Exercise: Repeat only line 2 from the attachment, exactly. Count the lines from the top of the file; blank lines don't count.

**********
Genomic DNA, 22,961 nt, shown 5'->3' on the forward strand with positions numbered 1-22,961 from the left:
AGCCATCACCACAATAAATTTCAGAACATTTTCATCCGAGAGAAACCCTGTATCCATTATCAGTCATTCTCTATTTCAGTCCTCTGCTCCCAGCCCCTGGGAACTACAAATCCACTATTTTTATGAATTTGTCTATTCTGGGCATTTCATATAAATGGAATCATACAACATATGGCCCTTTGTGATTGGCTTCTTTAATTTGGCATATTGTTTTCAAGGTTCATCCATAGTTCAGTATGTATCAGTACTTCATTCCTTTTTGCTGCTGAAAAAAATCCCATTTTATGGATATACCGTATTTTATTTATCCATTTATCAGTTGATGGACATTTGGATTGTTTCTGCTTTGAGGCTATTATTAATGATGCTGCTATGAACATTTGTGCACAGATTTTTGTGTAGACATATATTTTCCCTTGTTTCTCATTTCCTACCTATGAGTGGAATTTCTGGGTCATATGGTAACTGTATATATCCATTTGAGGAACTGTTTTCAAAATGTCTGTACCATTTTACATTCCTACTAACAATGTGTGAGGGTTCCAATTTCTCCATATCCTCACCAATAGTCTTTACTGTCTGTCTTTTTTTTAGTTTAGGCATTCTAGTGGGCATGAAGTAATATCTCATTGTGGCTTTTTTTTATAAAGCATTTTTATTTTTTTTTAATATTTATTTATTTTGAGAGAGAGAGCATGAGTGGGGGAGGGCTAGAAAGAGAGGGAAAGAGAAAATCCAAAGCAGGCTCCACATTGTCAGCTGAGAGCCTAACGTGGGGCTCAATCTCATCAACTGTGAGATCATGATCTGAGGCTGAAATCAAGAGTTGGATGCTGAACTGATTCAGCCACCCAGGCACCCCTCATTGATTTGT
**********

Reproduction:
AGCCATCACCACAATAAATTTCAGAACATTTTCATCCGAGAGAAACCCTGTATCCATTATCAGTCATTCTCTATTTCAGTCCTCTGCTCCCAGCCCCTGGGAACTACAAATCCACTATTTTTATGAATTTGTCTATTCTGGGCATTTCATATAAATGGAATCATACAACATATGGCCCTTTGTGATTGGCTTCTTTAATTTGGCATATTGTTTTCAAGGTTCATCCATAGTTCAGTATGTATCAGTACTTCATTCCTTTTTGCTGCTGAAAAAAATCCCATTTTATGGATATACCGTATTTTATTTATCCATTTATCAGTTGATGGACATTTGGATTGTTTCTGCTTTGAGGCTATTATTAATGATGCTGCTATGAACATTTGTGCACAGATTTTTGTGTAGACATATATTTTCCCTTGTTTCTCATTTCCTACCTATGAGTGGAATTTCTGGGTCATATGGTAACTGTATATATCCATTTGAGGAACTGTTTTCAAAATGTCTGTACCATTTTACATTCCTACTAACAATGTGTGAGGGTTCCAATTTCTCCATATCCTCACCAATAGTCTTTACTGTCTGTCTTTTTTTTAGTTTAGGCATTCTAGTGGGCATGAAGTAATATCTCATTGTGGCTTTTTTTTATAAAGCATTTTTATTTTTTTTTAATATTTATTTATTTTGAGAGAGAGAGCATGAGTGGGGGAGGGCTAGAAAGAGAGGGAAAGAGAAAATCCAAAGCAGGCTCCACATTGTCAGCTGAGAGCCTAACGTGGGGCTCAATCTCATCAACTGTGAGATCATGATCTGAGGCTGAAATCAAGAGTTGGATGCTGAACTGATTCAGCCACCCAGGCACCCCTCATTGATTTGT